“There they are,” screeched my sister Lilly, jumping up and down, and teetering close to the edge of the embankment.
Her sandal-clad feet slipped on the large granite stones, the only hard surface before the flowing river below, as it sliced the village in two before escaping towards the sea.
Once I was sure she was finally stable on land and was not likely to join the waters below, I turned my gaze towards the sea. Sure enough, I spotted the first of the fishing boats making its way upriver and riding along with the tide towards the stone bridge that joined the east side of the village to the west.
I screwed up my eyes to see if could make out the small colourful triangular flags that usually flapped along the rope descending the mainsail, announcing a successful catch.
“Look!” cried Lilly getting all excited again, “wow, the second one’s got loads of flags.”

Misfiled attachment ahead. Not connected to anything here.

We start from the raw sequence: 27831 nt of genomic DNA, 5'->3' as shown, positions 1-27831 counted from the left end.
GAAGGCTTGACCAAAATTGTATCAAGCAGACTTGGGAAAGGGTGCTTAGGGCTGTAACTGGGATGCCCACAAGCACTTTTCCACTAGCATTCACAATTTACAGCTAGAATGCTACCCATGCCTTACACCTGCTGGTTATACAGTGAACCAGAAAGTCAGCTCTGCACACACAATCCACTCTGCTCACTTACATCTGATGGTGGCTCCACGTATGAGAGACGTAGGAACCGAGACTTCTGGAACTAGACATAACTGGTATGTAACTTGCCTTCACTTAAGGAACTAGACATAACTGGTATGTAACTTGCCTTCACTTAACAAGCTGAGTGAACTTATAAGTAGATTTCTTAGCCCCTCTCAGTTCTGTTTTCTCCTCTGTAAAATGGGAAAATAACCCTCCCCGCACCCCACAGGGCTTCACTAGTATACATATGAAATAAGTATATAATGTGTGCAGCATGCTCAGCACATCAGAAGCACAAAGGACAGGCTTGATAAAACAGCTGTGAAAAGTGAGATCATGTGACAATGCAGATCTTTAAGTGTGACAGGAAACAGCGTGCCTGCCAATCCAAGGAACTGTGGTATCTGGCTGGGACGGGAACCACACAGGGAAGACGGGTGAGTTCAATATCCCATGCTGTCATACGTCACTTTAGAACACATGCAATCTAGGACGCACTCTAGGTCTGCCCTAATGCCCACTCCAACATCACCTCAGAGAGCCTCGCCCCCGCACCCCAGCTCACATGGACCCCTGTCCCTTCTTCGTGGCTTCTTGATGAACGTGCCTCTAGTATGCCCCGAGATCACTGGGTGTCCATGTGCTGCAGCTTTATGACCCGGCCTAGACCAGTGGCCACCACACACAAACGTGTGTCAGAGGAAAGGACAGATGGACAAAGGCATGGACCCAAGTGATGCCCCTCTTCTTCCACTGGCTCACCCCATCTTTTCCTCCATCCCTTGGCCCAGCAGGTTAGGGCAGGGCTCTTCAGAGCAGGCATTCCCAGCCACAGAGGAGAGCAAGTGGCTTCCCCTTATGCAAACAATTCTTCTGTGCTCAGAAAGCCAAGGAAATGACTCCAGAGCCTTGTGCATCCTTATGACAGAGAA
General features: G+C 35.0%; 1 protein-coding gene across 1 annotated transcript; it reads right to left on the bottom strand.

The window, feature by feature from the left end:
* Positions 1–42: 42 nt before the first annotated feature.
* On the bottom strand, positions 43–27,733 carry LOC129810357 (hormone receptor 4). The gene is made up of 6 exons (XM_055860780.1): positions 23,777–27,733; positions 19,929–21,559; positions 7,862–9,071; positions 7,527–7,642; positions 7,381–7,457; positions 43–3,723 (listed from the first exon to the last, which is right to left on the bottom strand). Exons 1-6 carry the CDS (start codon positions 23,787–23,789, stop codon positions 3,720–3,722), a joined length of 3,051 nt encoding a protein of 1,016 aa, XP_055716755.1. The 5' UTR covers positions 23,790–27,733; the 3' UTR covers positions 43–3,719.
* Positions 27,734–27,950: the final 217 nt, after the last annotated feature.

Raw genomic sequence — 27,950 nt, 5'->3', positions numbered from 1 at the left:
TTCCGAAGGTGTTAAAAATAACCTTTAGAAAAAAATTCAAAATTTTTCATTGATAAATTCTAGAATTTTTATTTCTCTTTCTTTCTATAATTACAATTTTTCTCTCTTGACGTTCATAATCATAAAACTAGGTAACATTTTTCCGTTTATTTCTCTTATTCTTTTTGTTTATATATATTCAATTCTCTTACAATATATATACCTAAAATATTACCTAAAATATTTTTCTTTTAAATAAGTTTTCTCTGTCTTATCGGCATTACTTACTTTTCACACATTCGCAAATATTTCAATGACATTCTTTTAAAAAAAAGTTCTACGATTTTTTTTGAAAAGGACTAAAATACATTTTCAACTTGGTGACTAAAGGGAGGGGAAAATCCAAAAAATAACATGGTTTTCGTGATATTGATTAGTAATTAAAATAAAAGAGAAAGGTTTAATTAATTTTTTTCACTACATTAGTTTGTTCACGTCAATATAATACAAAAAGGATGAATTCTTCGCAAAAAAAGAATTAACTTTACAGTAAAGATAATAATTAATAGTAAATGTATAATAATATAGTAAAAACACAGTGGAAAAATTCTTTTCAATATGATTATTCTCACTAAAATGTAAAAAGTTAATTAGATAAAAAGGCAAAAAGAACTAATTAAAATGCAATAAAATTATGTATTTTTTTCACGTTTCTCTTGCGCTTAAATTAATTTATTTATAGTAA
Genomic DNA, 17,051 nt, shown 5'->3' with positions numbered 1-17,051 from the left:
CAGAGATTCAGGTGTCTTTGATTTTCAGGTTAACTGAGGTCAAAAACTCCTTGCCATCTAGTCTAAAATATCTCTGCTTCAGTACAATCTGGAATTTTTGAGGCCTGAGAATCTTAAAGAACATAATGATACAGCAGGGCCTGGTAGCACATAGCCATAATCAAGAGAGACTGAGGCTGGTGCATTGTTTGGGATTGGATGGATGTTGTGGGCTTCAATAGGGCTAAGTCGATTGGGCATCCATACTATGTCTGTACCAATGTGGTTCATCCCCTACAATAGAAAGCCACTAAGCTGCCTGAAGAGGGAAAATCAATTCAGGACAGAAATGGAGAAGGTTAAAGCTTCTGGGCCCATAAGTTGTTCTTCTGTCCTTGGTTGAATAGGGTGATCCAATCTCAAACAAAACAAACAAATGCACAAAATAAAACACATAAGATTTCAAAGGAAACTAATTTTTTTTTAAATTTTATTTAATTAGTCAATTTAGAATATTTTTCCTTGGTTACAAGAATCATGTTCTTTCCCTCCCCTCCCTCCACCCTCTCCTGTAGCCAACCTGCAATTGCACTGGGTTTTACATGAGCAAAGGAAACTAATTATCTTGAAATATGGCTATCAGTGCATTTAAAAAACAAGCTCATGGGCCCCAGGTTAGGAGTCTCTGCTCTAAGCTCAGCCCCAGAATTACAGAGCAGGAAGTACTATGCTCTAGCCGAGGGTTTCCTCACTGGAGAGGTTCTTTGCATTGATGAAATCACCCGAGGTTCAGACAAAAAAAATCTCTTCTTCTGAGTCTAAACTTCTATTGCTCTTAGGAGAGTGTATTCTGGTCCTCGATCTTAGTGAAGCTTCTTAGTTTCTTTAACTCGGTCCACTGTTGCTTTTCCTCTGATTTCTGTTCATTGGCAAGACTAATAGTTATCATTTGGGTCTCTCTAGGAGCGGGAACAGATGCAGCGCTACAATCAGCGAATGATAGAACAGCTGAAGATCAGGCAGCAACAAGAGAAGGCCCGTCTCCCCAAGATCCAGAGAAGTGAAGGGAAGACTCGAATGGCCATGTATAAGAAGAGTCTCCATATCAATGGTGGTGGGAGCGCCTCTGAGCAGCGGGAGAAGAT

She had already spotted the second boat following in the wake of the first one, and sure enough, there were dozens of bright flags flapping away. Lilly has sharper eyes than I do, but I would not let her have all the credit today.
Then I caught sight of a third boat still out at sea closing in on the second one, and I too shouted out eager to join in the spotting competition. “Just look at all those flags along the rope, the third one’s going to win, I bet you!”
As so, on they came, boat after boat. I must have counted at least six returning to the harbour to unload their catch. Lilly was fretting about getting over the bridge to the other side. She pulled me by the sleeve, and without another word broke into a run towards the bridge, dragging me along in her wake.